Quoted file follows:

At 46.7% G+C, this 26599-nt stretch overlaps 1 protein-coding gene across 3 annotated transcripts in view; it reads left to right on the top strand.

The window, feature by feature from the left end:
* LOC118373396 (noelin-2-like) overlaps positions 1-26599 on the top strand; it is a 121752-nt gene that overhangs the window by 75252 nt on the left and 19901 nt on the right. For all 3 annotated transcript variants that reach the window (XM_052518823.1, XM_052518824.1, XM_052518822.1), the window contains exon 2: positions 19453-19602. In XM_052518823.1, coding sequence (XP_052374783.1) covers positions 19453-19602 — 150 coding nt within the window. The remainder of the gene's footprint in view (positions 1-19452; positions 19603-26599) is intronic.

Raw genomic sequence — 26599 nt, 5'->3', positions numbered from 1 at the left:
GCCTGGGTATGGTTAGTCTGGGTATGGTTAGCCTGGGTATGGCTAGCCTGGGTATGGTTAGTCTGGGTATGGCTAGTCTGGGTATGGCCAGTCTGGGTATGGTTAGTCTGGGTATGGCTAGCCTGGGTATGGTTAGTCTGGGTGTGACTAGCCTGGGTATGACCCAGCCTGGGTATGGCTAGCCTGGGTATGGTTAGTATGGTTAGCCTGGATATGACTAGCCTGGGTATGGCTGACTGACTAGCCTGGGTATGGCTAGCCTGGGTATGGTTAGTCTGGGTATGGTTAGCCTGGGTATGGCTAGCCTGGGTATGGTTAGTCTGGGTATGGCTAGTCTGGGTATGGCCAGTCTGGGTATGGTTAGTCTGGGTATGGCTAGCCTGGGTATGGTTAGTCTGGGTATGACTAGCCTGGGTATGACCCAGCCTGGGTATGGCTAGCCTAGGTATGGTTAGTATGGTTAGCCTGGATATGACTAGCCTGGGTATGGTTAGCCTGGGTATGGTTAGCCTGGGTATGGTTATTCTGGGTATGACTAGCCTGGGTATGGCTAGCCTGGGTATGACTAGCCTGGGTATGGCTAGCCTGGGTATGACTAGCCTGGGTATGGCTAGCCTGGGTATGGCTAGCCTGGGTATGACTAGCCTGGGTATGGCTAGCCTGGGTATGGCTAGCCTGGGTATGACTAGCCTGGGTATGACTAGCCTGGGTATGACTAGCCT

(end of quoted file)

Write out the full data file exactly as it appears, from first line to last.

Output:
At 46.7% G+C, this 26599-nt stretch overlaps 1 protein-coding gene across 3 annotated transcripts in view; it reads left to right on the top strand.

The window, feature by feature from the left end:
* LOC118373396 (noelin-2-like) overlaps positions 1-26599 on the top strand; it is a 121752-nt gene that overhangs the window by 75252 nt on the left and 19901 nt on the right. For all 3 annotated transcript variants that reach the window (XM_052518823.1, XM_052518824.1, XM_052518822.1), the window contains exon 2: positions 19453-19602. In XM_052518823.1, coding sequence (XP_052374783.1) covers positions 19453-19602 — 150 coding nt within the window. The remainder of the gene's footprint in view (positions 1-19452; positions 19603-26599) is intronic.

Raw genomic sequence — 26599 nt, 5'->3', positions numbered from 1 at the left:
GCCTGGGTATGGTTAGTCTGGGTATGGTTAGCCTGGGTATGGCTAGCCTGGGTATGGTTAGTCTGGGTATGGCTAGTCTGGGTATGGCCAGTCTGGGTATGGTTAGTCTGGGTATGGCTAGCCTGGGTATGGTTAGTCTGGGTGTGACTAGCCTGGGTATGACCCAGCCTGGGTATGGCTAGCCTGGGTATGGTTAGTATGGTTAGCCTGGATATGACTAGCCTGGGTATGGCTGACTGACTAGCCTGGGTATGGCTAGCCTGGGTATGGTTAGTCTGGGTATGGTTAGCCTGGGTATGGCTAGCCTGGGTATGGTTAGTCTGGGTATGGCTAGTCTGGGTATGGCCAGTCTGGGTATGGTTAGTCTGGGTATGGCTAGCCTGGGTATGGTTAGTCTGGGTATGACTAGCCTGGGTATGACCCAGCCTGGGTATGGCTAGCCTAGGTATGGTTAGTATGGTTAGCCTGGATATGACTAGCCTGGGTATGGTTAGCCTGGGTATGGTTAGCCTGGGTATGGTTATTCTGGGTATGACTAGCCTGGGTATGGCTAGCCTGGGTATGACTAGCCTGGGTATGGCTAGCCTGGGTATGACTAGCCTGGGTATGGCTAGCCTGGGTATGGCTAGCCTGGGTATGACTAGCCTGGGTATGGCTAGCCTGGGTATGGCTAGCCTGGGTATGACTAGCCTGGGTATGACTAGCCTGGGTATGACTAGCCT